Surfers seen in the water during the Easter Long Weekend at Bronte Beach in Sydney, Sunday, April 12, 2020. (AAP Image/Joel Carrett) NO ARCHIVING
Surfers seen in the water during the Easter Long Weekend at Bronte Beach in Sydney, Sunday, April 12, 2020. (AAP Image/Joel Carrett) NO ARCHIVING

Warning 'second wave' of infections is the 'real danger'

As the rate of new coronavirus infections continues to slow, officials and health experts are warning Australians can't afford to become complacent - and that the "real danger" is from a possible second wave of infections in winter.

Chief medical officer Brendan Murphy said yesterday there was still a "huge risk" in lifting restrictions, NSW Premier Gladys Berejiklian warned "the worst is yet to come" and "we can't pretend it's over", while Victorian Premier Daniel Andrews acknowledged "it is very frustrating that we cannot give people an end date" but said the measures were saving lives.

There are more than 6300 confirmed COVID-19 cases in Australia, with 2854 in New South Wales, 1268 in Victoria, 983 in Queensland, 429 in South Australia, 517 in Western Australia, 144 in Tasmania, 102 in the Australian Capital Territory and 28 in the Northern Territory.

The death toll now stands at 59.

Australia's 'unacceptable' virus approach

It may be the quickest way for life to return to normal for Aussies, but the Government says the cost of one virus approach would be "unacceptable".

Deputy chief medical officer Michael Kidd says herd immunity is not something the Australian Government is considering in its fight against COVID-19.

The approach would involve allowing people to slowly get infected until about 60 per cent of the population had the coronavirus, at which point there would be "herd immunity". It's likely the quickest way for Aussies to return to normal life.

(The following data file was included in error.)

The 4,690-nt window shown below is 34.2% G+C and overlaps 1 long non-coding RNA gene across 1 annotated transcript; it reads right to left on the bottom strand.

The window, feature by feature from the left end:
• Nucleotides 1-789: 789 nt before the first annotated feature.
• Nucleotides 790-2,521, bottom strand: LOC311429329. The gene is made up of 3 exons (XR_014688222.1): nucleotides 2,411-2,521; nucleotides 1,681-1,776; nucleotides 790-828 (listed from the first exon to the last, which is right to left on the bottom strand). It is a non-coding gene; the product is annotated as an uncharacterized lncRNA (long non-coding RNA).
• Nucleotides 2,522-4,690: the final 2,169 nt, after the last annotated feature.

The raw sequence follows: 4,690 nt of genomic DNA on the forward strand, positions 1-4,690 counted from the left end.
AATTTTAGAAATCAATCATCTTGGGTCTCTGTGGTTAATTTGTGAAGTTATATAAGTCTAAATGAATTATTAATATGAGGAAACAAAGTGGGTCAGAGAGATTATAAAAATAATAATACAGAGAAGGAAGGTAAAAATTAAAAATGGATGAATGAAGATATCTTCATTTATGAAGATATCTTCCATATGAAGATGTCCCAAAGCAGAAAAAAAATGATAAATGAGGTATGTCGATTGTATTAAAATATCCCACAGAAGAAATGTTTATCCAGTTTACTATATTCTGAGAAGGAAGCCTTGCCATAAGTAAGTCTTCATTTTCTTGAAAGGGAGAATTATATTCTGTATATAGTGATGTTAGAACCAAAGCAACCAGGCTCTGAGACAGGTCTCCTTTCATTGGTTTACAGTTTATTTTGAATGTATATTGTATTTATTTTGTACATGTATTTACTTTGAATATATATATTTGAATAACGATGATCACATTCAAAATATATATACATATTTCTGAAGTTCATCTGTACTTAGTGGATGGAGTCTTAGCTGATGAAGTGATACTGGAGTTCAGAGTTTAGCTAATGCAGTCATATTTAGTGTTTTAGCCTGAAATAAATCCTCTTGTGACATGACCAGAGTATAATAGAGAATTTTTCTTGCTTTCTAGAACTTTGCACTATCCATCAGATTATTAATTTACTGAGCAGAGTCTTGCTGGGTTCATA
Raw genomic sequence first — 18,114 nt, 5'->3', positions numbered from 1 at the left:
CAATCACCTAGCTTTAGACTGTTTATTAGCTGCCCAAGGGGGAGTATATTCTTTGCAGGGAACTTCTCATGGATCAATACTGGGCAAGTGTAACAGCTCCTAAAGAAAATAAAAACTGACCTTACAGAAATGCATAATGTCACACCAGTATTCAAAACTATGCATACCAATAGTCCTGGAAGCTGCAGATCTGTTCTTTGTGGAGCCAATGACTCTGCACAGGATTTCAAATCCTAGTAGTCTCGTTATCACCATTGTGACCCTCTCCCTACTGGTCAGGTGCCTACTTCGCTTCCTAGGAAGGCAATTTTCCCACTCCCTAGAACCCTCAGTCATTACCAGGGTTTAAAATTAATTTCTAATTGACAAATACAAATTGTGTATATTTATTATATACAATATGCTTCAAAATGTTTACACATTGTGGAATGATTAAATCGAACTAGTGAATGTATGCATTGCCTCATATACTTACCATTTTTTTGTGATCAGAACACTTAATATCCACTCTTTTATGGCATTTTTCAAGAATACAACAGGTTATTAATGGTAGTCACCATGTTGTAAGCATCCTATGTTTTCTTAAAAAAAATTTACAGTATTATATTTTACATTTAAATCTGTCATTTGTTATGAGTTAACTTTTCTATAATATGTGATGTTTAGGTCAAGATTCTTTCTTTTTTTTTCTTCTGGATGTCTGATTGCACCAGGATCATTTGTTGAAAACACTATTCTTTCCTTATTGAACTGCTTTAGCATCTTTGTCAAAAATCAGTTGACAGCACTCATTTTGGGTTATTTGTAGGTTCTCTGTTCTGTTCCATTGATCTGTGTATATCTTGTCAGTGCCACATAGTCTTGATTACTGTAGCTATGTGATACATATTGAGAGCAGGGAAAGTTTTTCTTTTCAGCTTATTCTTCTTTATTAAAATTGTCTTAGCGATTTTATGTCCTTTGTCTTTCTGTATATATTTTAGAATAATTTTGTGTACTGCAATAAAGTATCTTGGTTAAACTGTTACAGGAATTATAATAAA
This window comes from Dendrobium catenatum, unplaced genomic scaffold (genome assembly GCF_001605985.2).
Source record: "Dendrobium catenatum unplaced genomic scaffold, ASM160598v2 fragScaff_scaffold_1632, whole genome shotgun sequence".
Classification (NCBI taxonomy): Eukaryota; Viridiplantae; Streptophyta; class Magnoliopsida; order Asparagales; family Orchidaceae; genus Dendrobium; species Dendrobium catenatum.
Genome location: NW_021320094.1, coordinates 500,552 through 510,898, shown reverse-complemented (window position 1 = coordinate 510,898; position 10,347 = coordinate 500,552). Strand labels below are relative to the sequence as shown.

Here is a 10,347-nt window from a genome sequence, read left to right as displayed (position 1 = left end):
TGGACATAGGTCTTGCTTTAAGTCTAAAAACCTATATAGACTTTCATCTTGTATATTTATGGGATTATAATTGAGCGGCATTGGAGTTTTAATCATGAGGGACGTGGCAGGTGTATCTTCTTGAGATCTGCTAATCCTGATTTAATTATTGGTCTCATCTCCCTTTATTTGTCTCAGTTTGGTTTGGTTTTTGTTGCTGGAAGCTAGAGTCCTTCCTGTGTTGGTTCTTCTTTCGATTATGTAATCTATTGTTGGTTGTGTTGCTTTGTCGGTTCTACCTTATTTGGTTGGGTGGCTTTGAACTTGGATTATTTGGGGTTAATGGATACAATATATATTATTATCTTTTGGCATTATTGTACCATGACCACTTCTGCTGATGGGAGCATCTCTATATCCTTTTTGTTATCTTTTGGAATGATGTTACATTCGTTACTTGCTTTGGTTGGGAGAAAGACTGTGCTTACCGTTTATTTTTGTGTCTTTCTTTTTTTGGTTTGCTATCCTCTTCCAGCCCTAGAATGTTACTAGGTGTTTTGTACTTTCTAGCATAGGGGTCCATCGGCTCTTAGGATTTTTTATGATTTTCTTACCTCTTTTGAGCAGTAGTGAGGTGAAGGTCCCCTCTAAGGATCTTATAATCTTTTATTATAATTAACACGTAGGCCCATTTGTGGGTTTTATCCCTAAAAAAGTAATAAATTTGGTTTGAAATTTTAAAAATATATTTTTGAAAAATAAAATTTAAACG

But, speaking on ABC News Radio Sunday, Professor Kidd said, "If we attempt herd immunity we would end up with a very large number of people severely unwell and a very large number of people would die so we're not going down a herd immunity approach in Australia."

It comes as chief medical officer Brendan Murphy says there is still a "huge risk" in lifting restrictions, NSW Premier Gladys Berejiklian says "the worst is yet to come" and "we can't pretend it's over", while Victorian Premier Daniel Andrews acknowledges "it is very frustrating that we cannot give people an end date" but says the measures are saving lives.

And in Tasmania, two hospitals in the state's north-west have been closed and businesses shut for the next 14 days, in a desperate attempt to get a grip on the virus outbreak. 

There are more than 6300 confirmed COVID-19 cases in Australia, with 2854 in New South Wales, 1268 in Victoria, 983 in Queensland, 429 in South Australia, 517 in Western Australia, 144 in Tasmania, 102 in the Australian Capital Territory and 28 in the Northern Territory.

The death toll now stands at 59.

Follow our live rolling coverage below.

Originally published as Australia's 'unacceptable' virus approach


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